Everson on the breakout year by MiLBY Relief Pitcher of the Year candidate Matt Carasiti:
“No. 1 was confidence. No. 2 was he was just way more efficient with his pitches. We saw and heard about some of the other things that were going on in years past in terms of walks and stuff, but he just got efficient with his pitches. He was in the strike zone a lot, and when he gets ahead, he’s able to throw that split-finger with authority and throw it for strikes and as a wipeout pitch. I really believe that he just learned throughout.”
On his team not having a home ballpark in 2016:
“As we talked right from Day 1 of Spring Training, leading into the season and where we got then pushed back — like that we were going to be there in July, we’ll be there in August, and then kind of knowing that we weren’t going to get in there at all -– the players did a great job of buying into just the concept of truly controlling what you can control. You talk about it when you’re coaching and instructing and all that stuff, you learn to isolate your thoughts on to one thing and really be where your feet are. We’d talk about that a lot. ‘We’d love to be in our stadium, but we’re here right now, and we need to be here. We need you mentally here and physically here so you can actually go out and do your job.’ At the end of the day, it’s a baseball game, and you need to go out and compete and do your thing.
“The ability of our guys to basically control the amount of complaining that could go on because we don’t have this, we don’t have that, we don’t have a lot of things, I really think it made our team more cohesive. I think, as a staff, we really try to keep our finger on the pulse of the team to make sure that we knew when we needed a couple of days of lesser work on the field, when we needed to maybe go a little harder here and there. The guys did a great job.
“Especially with a lot of the exit articles and interviews with people who were asking kind of the same question, I really think that one of the biggest things is the guys are going to come out with a lot more appreciation of what they do have once they do get into a stadium, once they do get into a normal routine of having that at home and then understanding and remembering what it was like to not have that home. I think the understanding, the appreciation for how good everything is when you do have that is going to be immense. I think it’s going to help their ability to help control what they can control because it’s not going to get much more hectic or crazy or interesting than it was when we went through 142 games without having a home stadium. They can always fall back to that and rely on that in terms of that. I think they’re going to come out and we’re all going to come out on the other side of it better and more understanding and appreciative of what we have.”
By Josh Jackson / MiLB.com
The Braves Organization All-Stars have been selected, but Atlanta director of player development Jonathan Schuerholz had more to say about the state of the system.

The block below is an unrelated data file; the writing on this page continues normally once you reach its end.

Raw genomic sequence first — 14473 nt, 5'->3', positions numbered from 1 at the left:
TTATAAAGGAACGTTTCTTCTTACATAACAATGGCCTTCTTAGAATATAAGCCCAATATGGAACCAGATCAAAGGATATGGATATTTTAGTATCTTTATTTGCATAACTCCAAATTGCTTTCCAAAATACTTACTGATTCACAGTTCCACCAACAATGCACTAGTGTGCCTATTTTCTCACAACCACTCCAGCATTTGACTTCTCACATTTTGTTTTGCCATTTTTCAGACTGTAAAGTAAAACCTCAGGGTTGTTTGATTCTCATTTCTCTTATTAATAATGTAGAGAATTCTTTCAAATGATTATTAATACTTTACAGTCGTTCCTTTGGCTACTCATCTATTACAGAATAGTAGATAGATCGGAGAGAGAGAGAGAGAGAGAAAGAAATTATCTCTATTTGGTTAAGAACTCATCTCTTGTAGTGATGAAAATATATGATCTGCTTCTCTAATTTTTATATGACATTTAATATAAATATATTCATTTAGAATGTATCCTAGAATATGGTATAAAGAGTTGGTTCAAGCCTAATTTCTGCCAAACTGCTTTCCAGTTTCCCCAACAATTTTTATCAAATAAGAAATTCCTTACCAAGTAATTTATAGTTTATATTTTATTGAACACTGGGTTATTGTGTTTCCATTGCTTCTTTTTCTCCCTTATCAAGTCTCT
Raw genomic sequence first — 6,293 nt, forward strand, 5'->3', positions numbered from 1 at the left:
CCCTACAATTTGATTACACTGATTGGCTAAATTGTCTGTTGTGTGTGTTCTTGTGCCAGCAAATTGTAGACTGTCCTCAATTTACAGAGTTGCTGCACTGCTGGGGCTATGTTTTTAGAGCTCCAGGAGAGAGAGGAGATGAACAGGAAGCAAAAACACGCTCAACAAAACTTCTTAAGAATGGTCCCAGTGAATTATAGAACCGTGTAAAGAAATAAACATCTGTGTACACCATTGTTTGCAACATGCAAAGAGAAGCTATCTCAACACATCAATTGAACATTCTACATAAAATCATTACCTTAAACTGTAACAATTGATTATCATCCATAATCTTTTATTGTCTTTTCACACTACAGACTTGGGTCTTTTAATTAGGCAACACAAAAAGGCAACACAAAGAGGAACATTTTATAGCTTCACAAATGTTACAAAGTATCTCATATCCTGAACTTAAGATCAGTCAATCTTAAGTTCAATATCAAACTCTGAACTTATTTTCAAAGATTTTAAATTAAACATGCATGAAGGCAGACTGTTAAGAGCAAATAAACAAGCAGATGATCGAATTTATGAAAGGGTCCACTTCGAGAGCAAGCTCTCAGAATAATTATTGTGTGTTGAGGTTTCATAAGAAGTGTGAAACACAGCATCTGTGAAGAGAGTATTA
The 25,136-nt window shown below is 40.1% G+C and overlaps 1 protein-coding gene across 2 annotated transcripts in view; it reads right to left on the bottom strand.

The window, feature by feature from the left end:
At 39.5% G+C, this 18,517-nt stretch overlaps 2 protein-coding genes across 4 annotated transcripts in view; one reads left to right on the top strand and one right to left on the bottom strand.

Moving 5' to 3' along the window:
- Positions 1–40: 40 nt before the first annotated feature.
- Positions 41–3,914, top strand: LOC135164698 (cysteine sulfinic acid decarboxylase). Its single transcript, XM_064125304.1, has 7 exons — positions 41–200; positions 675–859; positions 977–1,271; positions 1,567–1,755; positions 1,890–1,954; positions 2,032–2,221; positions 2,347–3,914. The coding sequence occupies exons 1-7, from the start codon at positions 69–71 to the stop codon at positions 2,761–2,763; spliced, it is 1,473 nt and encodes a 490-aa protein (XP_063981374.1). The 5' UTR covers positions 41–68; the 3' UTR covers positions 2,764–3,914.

On getting to see the Class A Rome rotation lead the team to a crown:
“It was awesome. I had the good fortune to see the final game in Charleston, and I saw the series against Lakewood. I got to watch firsthand, to see that group together. It was easy to see what they did was special. Each night they would try to outdo the guy [who pitched] before. They fed on each other. It’s healthy competition within the organization. They all want to get to the big leagues, to get out and show that they’re worthy of making their way through the system, and with that healthy competition, those are great relationships. [Rome pitching coach] Dan Meyer and pitching coordinator Chuck Hernandez did a great job.”
On moving the Class A Advanced team to Kissimmee:
“First of all, it’s a four-year PDC, so we’re not going to be going through the same song and dance two years from now. That gives us a lot of consistency, which is something we haven’t really had the past couple years. We were very happy with Carolina and how we were treated. We don’t have a bad word to say about Carolina. Everybody was happy with that partnership. But this gives us the ability to know where we’ll be in four years. With this franchise moving from Brevard to Kissimimee and our Spring Training at Disney so close, logistically, that’s a plus. Not that that was a main goal — it just kind of happened that way — but we’re excited.”
On Jonathan Morales’ offensive performance:
“If you look, he started off really hot, on a tear, and then he came back down to earth, maybe a little lower than his average should have been. But when you look at catching, it’s very difficult to develop catchers and hitters. The body takes quite a toll, of course, over the season and he went through a lull there. To his credit and to the credit of [Rome hitting coach] Bobby Moore, he righted the ship and turned in, overall, a really good year.”
On how Carlos Castro can improve and his offensive aggressiveness:
“There’s still a lot of work for him to do defensively. He was kind of a free swinger, and he still is to some extent. He lets it loose.”
On Ozzie Albies’ move to second base:
“We knew coming into the year we were going to have a decision to make about him and Dansby [Swanson]. We felt either one could have hopped over to second very easily and learned the position. We had to find out who the shortstop was, and Dansby took that role and ran with it. When they played together, it was outstanding. Those two guys on the same team … that was outstanding.”